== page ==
5-year-old Leimert Park boy who shot himself may have found security guard's weapon

LEIMERT PARK, LOS ANGELES (KABC) -- The gun that a 5-year-old boy found and fired at himself may have been legally owned by an adult in the household who worked as a security guard, according to a frequent visitor at the Leimert Park home.

The child died of a self-inflicted wound in what the Los Angeles Police Department is investigating as an unintentional shooting.

According to friends and family members, the 5-year-old named Justice was under county Department of Children and Family Services supervision, as were his four siblings.

All have lived at the home since they were babies because their birth mother was unable to care for them.

The children's guardian, a friend of the birth mother described as "the mother of the neighborhood," has been trying to adopt the children.

The guardian's boyfriend tells Eyewitness News that his adult son is a security guard who is licensed to carry a weapon. Malcom Burdette says that the gun had been stowed on a closet shelf and that detectives have interviewed him.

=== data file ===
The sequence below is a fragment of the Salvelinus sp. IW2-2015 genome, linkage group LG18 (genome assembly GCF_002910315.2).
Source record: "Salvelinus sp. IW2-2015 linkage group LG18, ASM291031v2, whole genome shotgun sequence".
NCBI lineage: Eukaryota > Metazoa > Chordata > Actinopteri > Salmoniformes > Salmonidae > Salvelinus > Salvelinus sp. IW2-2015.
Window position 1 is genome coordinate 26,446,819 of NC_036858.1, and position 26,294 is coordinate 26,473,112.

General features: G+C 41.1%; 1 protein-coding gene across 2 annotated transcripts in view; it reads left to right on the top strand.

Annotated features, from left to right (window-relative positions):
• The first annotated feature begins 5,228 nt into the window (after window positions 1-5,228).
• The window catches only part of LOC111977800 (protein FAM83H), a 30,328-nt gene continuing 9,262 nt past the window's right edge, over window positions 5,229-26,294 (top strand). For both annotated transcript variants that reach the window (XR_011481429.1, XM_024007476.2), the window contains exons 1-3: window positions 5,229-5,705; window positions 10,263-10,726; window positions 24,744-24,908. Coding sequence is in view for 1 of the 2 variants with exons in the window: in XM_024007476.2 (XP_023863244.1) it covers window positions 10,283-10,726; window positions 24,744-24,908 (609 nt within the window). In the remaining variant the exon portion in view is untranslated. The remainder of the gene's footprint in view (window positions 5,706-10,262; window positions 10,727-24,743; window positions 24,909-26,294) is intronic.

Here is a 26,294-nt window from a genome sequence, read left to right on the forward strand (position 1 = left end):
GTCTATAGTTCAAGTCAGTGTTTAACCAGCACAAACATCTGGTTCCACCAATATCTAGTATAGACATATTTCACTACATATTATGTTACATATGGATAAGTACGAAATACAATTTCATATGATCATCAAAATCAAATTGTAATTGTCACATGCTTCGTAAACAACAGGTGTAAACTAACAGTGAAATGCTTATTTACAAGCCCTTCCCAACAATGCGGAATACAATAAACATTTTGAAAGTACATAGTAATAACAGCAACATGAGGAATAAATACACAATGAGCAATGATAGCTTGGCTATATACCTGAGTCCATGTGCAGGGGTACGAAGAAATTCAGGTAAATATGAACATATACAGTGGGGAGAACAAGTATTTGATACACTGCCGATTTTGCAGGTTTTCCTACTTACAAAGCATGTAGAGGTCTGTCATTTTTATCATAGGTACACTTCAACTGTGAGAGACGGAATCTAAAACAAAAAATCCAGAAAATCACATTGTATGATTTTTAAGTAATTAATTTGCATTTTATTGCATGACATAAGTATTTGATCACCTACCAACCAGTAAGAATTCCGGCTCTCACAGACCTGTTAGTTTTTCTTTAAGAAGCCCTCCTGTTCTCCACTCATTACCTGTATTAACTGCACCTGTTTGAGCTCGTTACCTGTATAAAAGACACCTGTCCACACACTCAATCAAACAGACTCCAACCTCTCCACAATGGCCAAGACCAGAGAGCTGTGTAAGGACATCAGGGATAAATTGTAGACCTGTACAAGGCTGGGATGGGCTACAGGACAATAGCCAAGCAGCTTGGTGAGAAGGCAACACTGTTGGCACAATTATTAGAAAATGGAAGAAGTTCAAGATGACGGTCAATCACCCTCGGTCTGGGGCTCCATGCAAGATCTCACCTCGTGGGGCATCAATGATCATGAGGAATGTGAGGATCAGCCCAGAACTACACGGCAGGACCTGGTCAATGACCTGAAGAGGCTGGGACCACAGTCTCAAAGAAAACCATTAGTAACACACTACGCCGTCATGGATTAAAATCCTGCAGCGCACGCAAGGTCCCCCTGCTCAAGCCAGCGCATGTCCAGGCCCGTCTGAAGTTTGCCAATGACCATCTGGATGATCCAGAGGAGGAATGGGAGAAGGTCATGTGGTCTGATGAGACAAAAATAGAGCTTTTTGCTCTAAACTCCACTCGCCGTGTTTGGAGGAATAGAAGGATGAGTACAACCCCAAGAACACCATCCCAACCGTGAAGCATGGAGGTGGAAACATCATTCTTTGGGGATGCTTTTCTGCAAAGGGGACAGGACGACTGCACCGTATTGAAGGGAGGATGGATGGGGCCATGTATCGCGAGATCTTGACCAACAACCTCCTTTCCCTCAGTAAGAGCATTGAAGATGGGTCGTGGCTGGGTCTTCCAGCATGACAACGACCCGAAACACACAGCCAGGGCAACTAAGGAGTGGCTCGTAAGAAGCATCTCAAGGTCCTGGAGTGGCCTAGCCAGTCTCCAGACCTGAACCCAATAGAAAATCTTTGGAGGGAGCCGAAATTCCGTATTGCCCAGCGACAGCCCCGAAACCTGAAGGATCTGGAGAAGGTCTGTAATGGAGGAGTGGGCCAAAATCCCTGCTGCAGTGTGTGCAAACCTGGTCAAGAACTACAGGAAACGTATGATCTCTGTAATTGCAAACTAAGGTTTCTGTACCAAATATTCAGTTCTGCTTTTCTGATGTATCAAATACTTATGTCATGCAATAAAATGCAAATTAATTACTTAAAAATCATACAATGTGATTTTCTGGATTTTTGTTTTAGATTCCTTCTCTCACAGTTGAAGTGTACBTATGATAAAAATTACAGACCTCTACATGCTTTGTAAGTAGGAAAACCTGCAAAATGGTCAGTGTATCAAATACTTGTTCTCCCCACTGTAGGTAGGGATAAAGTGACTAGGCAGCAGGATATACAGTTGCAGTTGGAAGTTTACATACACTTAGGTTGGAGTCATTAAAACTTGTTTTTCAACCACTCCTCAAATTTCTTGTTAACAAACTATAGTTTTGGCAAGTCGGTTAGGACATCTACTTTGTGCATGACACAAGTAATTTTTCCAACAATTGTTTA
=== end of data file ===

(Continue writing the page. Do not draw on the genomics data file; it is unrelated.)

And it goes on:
LAPD has not confirmed that the security guard's weapon was the one found by the boy.

"We're still putting pieces of the puzzle together, " said LAPD spokesman Josh Rubenstein.

The death comes as gun safety advocates have stepped up measures to inform adults about securing weapons to prevent deaths and injuries of children.

"It is so, so preventable. It is 100% preventable," says Loren Lieb with Women Against Gun Violence, which has pushed schools to get involved in a safety campaign.

The LAUSD school board responded. This year students were sent home with paperwork that explained gun storage laws and required a parent or guardian's confirmation that they read it.

City Attorney Mike Feuer has prosecuted 43 cases in which a gun owner failed to lock up a weapon.

The county Department of Children and Family Services says that a guardian may keep a gun in the household but it must be shown to be locked with the ammunition stored in a separate location.

Porsha Neal, whose 3-year old son played with Justice, fought tears as she tried to explain the death.

"It was just sad yesterday to see my son over here and I can't explain to my 3-year-old son that his buddy isn't here anymore."
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